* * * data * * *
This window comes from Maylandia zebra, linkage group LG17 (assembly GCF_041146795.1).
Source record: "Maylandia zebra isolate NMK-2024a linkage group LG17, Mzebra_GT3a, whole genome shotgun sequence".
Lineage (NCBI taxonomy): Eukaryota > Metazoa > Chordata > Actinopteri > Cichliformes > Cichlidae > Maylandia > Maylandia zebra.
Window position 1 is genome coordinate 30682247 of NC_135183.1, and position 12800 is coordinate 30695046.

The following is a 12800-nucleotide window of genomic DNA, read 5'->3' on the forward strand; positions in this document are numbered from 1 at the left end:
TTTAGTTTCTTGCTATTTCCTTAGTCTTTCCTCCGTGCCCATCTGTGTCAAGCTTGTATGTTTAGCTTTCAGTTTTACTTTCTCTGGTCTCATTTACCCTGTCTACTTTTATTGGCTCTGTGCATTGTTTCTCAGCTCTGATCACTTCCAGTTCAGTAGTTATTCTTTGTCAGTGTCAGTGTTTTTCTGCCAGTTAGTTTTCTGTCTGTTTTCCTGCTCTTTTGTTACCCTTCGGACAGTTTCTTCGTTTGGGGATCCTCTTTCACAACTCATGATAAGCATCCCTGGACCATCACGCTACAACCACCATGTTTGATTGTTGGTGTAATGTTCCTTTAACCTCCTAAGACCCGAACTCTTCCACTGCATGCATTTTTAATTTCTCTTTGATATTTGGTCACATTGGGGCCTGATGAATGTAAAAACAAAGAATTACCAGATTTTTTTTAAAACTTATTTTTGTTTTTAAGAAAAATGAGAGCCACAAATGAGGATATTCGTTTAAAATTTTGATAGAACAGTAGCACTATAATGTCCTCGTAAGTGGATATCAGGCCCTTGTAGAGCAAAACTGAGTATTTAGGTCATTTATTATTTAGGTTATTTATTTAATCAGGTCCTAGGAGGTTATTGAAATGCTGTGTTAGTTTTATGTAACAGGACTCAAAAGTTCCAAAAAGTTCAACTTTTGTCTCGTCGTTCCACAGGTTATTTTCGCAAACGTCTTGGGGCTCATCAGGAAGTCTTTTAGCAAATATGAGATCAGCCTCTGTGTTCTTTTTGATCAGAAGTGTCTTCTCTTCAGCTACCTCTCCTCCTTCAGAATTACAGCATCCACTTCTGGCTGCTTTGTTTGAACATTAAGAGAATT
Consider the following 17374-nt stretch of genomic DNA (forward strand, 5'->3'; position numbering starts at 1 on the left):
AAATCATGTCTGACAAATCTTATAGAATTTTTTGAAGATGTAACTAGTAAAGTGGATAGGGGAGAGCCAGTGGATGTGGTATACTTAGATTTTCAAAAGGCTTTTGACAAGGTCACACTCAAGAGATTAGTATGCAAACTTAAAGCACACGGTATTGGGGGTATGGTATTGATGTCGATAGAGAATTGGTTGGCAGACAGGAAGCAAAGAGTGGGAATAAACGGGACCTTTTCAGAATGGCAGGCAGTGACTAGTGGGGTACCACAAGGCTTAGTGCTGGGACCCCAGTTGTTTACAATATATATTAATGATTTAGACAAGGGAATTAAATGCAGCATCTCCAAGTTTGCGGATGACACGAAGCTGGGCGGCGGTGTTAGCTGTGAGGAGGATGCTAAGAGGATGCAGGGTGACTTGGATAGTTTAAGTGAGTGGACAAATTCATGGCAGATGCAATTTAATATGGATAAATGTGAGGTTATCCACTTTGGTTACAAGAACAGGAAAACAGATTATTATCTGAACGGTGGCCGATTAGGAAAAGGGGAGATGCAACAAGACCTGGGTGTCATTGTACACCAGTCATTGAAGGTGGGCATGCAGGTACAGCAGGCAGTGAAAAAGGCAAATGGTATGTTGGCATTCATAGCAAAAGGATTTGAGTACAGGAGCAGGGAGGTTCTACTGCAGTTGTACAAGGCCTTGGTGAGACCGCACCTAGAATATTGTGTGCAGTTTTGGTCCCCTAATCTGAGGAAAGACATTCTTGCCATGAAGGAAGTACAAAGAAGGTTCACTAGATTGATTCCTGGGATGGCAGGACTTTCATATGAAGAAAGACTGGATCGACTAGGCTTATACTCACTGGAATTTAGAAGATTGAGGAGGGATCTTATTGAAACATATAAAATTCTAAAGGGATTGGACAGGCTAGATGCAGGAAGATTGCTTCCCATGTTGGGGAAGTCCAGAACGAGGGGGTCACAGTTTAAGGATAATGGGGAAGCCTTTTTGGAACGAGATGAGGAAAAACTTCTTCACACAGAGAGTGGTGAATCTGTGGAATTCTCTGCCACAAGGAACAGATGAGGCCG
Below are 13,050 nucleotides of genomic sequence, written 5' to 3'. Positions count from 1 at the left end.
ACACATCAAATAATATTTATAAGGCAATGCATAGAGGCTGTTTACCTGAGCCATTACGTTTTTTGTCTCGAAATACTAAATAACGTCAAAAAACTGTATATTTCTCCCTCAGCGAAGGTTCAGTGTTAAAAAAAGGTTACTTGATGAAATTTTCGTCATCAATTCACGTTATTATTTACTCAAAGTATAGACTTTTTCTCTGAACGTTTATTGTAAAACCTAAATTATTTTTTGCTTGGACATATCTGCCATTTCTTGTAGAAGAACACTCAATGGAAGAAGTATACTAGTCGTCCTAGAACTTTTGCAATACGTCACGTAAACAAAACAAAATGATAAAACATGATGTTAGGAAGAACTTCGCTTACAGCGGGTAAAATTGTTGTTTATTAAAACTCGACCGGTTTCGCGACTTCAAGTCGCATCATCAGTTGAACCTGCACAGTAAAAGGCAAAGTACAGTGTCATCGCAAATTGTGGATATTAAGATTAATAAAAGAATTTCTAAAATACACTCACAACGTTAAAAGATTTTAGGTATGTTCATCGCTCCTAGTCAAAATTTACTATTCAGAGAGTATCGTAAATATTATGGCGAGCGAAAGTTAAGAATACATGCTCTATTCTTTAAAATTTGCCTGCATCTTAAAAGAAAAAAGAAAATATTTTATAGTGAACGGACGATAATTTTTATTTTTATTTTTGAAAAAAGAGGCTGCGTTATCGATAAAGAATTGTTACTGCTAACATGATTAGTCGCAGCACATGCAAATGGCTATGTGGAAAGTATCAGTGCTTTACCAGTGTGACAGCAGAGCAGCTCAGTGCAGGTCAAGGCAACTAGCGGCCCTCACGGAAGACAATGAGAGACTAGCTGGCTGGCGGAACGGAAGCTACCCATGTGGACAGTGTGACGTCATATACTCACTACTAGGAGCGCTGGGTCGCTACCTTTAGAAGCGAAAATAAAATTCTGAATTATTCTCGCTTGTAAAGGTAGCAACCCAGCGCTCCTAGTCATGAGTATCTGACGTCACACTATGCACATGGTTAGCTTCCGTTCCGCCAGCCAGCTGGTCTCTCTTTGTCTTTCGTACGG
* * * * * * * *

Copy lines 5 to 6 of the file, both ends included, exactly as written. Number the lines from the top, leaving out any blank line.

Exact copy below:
The following is a 12800-nucleotide window of genomic DNA, read 5'->3' on the forward strand; positions in this document are numbered from 1 at the left end:
TTTAGTTTCTTGCTATTTCCTTAGTCTTTCCTCCGTGCCCATCTGTGTCAAGCTTGTATGTTTAGCTTTCAGTTTTACTTTCTCTGGTCTCATTTACCCTGTCTACTTTTATTGGCTCTGTGCATTGTTTCTCAGCTCTGATCACTTCCAGTTCAGTAGTTATTCTTTGTCAGTGTCAGTGTTTTTCTGCCAGTTAGTTTTCTGTCTGTTTTCCTGCTCTTTTGTTACCCTTCGGACAGTTTCTTCGTTTGGGGATCCTCTTTCACAACTCATGATAAGCATCCCTGGACCATCACGCTACAACCACCATGTTTGATTGTTGGTGTAATGTTCCTTTAACCTCCTAAGACCCGAACTCTTCCACTGCATGCATTTTTAATTTCTCTTTGATATTTGGTCACATTGGGGCCTGATGAATGTAAAAACAAAGAATTACCAGATTTTTTTTAAAACTTATTTTTGTTTTTAAGAAAAATGAGAGCCACAAATGAGGATATTCGTTTAAAATTTTGATAGAACAGTAGCACTATAATGTCCTCGTAAGTGGATATCAGGCCCTTGTAGAGCAAAACTGAGTATTTAGGTCATTTATTATTTAGGTTATTTATTTAATCAGGTCCTAGGAGGTTATTGAAATGCTGTGTTAGTTTTATGTAACAGGACTCAAAAGTTCCAAAAAGTTCAACTTTTGTCTCGTCGTTCCACAGGTTATTTTCGCAAACGTCTTGGGGCTCATCAGGAAGTCTTTTAGCAAATATGAGATCAGCCTCTGTGTTCTTTTTGATCAGAAGTGTCTTCTCTTCAGCTACCTCTCCTCCTTCAGAATTACAGCATCCACTTCTGGCTGCTTTGTTTGAACATTAAGAGAATT